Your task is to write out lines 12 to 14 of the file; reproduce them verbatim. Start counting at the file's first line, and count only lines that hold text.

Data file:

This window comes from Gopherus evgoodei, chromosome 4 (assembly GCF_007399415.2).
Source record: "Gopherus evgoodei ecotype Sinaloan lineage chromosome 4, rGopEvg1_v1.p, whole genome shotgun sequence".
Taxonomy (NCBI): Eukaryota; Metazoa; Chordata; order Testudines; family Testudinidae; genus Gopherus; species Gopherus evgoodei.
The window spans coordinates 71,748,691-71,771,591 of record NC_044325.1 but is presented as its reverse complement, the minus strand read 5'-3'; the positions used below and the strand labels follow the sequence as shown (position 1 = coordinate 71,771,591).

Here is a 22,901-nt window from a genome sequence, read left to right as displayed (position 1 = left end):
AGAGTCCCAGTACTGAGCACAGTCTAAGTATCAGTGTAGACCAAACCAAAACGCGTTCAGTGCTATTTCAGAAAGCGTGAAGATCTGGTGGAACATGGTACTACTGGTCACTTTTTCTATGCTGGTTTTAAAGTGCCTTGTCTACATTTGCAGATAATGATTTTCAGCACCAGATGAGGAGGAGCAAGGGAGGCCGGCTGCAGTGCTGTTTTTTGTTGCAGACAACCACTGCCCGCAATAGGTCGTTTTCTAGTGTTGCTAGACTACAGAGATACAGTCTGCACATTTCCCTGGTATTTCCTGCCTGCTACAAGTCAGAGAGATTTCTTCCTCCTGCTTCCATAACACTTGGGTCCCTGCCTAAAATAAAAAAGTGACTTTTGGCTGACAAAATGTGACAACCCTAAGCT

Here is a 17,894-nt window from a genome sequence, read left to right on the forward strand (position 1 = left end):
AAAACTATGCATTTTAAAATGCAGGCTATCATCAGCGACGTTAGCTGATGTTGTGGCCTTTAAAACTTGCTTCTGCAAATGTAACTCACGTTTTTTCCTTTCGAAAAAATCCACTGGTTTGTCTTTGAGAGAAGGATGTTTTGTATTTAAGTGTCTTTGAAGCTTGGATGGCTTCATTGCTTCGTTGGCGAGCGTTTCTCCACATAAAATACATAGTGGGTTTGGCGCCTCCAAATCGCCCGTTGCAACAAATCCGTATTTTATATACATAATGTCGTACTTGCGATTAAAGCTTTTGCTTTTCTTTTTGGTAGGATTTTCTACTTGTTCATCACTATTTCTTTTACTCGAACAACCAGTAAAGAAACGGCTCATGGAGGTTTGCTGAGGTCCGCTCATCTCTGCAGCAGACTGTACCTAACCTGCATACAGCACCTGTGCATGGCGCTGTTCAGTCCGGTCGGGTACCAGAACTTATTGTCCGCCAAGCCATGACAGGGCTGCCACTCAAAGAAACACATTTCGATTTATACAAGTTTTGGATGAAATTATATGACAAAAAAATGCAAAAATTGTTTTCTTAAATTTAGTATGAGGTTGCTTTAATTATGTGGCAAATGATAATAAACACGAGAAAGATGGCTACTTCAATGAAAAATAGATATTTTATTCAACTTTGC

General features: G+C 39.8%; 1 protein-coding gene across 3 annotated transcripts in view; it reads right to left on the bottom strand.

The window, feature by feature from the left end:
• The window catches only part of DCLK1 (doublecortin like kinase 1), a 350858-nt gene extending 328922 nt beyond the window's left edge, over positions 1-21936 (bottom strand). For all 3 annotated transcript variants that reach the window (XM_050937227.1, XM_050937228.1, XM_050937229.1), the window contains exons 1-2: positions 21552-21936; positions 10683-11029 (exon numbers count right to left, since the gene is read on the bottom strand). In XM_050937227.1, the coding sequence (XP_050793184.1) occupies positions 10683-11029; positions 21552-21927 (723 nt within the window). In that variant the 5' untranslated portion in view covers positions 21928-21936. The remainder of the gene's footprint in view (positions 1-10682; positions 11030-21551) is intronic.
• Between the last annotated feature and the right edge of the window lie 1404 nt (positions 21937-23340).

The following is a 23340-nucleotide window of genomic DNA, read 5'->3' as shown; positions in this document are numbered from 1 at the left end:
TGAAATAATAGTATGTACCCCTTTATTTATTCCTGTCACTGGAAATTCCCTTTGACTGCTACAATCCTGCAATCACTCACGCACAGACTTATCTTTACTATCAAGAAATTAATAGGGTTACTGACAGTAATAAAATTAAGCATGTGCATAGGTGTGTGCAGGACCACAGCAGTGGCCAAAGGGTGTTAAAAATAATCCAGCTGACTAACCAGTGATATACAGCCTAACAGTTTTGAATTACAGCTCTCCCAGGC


• Between the last annotated feature and the right edge of the window lie 1404 nt (positions 21937-23340).

The following is a 23340-nucleotide window of genomic DNA, read 5'->3' as shown; positions in this document are numbered from 1 at the left end:
TGAAATAATAGTATGTACCCCTTTATTTATTCCTGTCACTGGAAATTCCCTTTGACTGCTACAATCCTGCAATCACTCACGCACAGACTTATCTTTACTATCAAGAAATTAATAGGGTTACTGACAGTAATAAAATTAAGCATGTGCATAGGTGTGTGCAGGACCACAGCAGTGGCCAAAGGGTGTTAAAAATAATCCAGCTGACTAACCAGTGATATACAGCCTAACAGTTTTGAATTACAGCTCTCCCAGGC